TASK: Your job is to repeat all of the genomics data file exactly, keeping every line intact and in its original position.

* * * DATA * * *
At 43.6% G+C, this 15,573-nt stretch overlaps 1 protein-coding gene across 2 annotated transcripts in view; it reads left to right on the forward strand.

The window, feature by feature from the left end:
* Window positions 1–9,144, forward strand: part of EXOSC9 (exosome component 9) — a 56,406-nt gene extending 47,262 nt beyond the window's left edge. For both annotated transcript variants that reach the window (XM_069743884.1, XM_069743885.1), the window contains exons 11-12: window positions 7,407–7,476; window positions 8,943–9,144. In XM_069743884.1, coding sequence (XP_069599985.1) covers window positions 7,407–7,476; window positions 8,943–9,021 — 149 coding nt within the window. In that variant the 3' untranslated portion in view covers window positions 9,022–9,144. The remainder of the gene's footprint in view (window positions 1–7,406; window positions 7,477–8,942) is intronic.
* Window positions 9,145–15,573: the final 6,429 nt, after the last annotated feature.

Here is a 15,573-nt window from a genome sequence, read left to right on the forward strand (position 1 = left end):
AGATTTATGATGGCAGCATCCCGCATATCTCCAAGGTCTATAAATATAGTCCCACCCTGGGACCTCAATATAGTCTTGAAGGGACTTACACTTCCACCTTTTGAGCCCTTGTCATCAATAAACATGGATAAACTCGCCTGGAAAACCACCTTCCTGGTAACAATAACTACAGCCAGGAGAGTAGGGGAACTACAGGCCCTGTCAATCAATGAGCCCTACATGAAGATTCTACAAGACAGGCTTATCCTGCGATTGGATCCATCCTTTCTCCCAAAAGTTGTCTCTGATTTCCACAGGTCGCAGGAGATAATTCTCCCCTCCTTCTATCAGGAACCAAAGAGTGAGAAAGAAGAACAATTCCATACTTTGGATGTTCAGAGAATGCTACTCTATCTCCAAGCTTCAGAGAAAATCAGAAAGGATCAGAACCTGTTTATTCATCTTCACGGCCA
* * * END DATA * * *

At 43.6% G+C, this 15,573-nt stretch overlaps 1 protein-coding gene across 2 annotated transcripts in view; it reads left to right on the forward strand.

The window, feature by feature from the left end:
* Window positions 1–9,144, forward strand: part of EXOSC9 (exosome component 9) — a 56,406-nt gene extending 47,262 nt beyond the window's left edge. For both annotated transcript variants that reach the window (XM_069743884.1, XM_069743885.1), the window contains exons 11-12: window positions 7,407–7,476; window positions 8,943–9,144. In XM_069743884.1, coding sequence (XP_069599985.1) covers window positions 7,407–7,476; window positions 8,943–9,021 — 149 coding nt within the window. In that variant the 3' untranslated portion in view covers window positions 9,022–9,144. The remainder of the gene's footprint in view (window positions 1–7,406; window positions 7,477–8,942) is intronic.
* Window positions 9,145–15,573: the final 6,429 nt, after the last annotated feature.

Here is a 15,573-nt window from a genome sequence, read left to right on the forward strand (position 1 = left end):
AGATTTATGATGGCAGCATCCCGCATATCTCCAAGGTCTATAAATATAGTCCCACCCTGGGACCTCAATATAGTCTTGAAGGGACTTACACTTCCACCTTTTGAGCCCTTGTCATCAATAAACATGGATAAACTCGCCTGGAAAACCACCTTCCTGGTAACAATAACTACAGCCAGGAGAGTAGGGGAACTACAGGCCCTGTCAATCAATGAGCCCTACATGAAGATTCTACAAGACAGGCTTATCCTGCGATTGGATCCATCCTTTCTCCCAAAAGTTGTCTCTGATTTCCACAGGTCGCAGGAGATAATTCTCCCCTCCTTCTATCAGGAACCAAAGAGTGAGAAAGAAGAACAATTCCATACTTTGGATGTTCAGAGAATGCTACTCTATCTCCAAGCTTCAGAGAAAATCAGAAAGGATCAGAACCTGTTTATTCATCTTCACGGCCA